Liberals, NDP promise sick note ban, tout $15 minimum wage pledge
Both parties say they would beef up workplace safety and health enforcement
Manitoba New Democrats and Liberals were promising to make the lives of workers better Monday while using Labour Day as a backdrop.
Both are committing to raising Manitoba's minimum wage to $15 an hour from the current $11.35 rate and both parties said they would introduce a ban on employers asking for sick notes for an illness that lasts 72 hours or less.
"The reason we want to get to $15 dollars an hour isn't because there is something magic about the number 15 it's because $15 dollars and hour is a symbol and the symbol that it represents is a living wage," said NDP Leader Wab Kinew who made the promise in front of a streetcar sculpture on Main Street that pays tribute to the 1919 Winnipeg General Strike.
Kinew said if elected premier next week he would raise the minimum wage by a dollar a year until it hit $15. From there he said he would index it to the inflation rate. He also said he would introduce a ban that would prevent employers from requiring sick notes from staffers who are ill and away from work for 72 hours or less.
This he said would free up doctors and nurse practitioners who have to write sick notes.
"It seems too much of a burden to have to go get an appointment with your doctor," he said.
$15/hour in two years: Liberals
Liberal Leader Dougald Lamont said he would match that promise and touted his party's promise to raise the minimum wage to $15 an hour in just two years if elected.
"What Manitobans need is a raise. What they need is stability and they need safe workplaces to make sure they get home from work safe," he said.
Kinew said he would raise the small business tax exemption by $50K to $550,000 so business owners can get $50K more before they have to start paying corporate taxes.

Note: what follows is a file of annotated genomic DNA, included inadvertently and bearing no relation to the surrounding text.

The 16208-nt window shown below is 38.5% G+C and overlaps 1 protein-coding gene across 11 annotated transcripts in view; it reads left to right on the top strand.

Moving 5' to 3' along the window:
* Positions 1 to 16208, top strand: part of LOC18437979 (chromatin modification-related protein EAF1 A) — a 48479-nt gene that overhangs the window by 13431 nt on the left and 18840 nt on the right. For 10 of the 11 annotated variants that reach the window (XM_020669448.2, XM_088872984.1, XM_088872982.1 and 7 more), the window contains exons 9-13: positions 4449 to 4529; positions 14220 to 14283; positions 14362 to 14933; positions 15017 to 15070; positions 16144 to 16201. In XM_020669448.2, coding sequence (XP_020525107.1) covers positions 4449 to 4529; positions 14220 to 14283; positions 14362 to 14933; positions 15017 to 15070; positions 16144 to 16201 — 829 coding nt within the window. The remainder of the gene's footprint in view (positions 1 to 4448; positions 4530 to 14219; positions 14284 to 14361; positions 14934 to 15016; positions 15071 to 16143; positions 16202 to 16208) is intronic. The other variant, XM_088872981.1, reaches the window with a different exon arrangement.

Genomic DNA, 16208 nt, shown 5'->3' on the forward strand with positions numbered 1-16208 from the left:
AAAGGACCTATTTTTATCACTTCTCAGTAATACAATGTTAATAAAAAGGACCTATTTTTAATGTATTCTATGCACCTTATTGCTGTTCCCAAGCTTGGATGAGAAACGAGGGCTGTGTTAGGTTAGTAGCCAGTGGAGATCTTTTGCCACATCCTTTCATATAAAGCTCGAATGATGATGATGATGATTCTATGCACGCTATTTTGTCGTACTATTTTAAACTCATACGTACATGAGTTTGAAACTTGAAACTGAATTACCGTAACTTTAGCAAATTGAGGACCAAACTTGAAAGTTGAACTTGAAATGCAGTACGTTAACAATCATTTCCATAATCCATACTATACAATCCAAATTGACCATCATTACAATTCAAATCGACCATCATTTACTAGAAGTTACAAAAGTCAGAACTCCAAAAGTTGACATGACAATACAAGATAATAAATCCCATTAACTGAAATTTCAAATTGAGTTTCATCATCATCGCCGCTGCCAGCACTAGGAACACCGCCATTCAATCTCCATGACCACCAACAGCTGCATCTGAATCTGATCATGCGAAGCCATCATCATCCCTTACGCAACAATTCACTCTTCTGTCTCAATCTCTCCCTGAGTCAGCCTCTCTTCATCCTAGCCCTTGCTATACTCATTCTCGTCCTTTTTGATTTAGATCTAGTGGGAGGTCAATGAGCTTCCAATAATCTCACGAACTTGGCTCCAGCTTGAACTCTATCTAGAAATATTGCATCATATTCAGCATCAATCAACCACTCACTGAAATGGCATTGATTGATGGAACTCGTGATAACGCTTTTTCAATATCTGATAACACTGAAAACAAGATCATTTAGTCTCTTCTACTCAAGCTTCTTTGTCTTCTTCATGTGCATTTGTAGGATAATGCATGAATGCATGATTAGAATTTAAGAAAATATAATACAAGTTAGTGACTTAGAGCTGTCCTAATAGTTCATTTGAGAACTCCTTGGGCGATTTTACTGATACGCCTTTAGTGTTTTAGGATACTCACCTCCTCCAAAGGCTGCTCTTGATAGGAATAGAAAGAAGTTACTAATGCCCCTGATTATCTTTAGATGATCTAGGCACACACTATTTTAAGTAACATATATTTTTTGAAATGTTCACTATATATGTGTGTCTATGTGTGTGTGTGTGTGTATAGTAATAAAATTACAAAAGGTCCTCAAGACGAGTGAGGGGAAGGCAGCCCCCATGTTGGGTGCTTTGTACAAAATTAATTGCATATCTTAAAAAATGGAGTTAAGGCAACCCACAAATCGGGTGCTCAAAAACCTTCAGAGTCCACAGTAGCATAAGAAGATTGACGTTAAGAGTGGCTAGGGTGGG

He rejected criticism that such a hike would have a negative impact on small business owners.
"Moving toward a living wage actually benefits the business community because people who are on a minimum wage are very likely to spend their new income locally at the small businesses in their area," he said.
Estimated $82K annual cost to small businesses
The Canadian Federation of Independent Business is against the proposed raise. It estimates a minimum wage hike to $15.00 per hour would cost a business with 10 full-time employees $81,977 annually.
"There are other better way to help low income earners that we support," said Jonathan Alward, the Manitoba director of the CFIB. He said raising the basic personal tax exemption is one such way.
Lamont and Kinew are both promising to beef up workplace safety and health enforcement by increasing the number of inspection officers though neither leader offered a specific number. Lamont added he would make enforcement tougher and ensure offenders were fined properly.
He slammed the NDP's record on workplace safety while it was in power. "Under the NDP you had inspectors begging the government to actually fine companies."
The Liberals and NDP both say they will rescind a wage freeze on public sector employees and the Liberals say they will ensure contracts are negotiated promptly.
The NDP is also promising to make sure workers who go on employment insurance due to illness are guaranteed their job when they come back.
Midland PC candidate Blaine Pedersen said the Tories are committed to providing predictable and sustainable increases the minimum wage that are tied to the rate of inflation.
"By contrast, the NDP is politicizing wage increases by tying them to an election cycle in order to buy votes, and in doing so would kill jobs and hurt the economy," he said in a statement.
Sign up for CBC Manitoba's newsletter for insight into the latest election news. Every week until the campaign ends, we'll send you a roundup of what you need to know.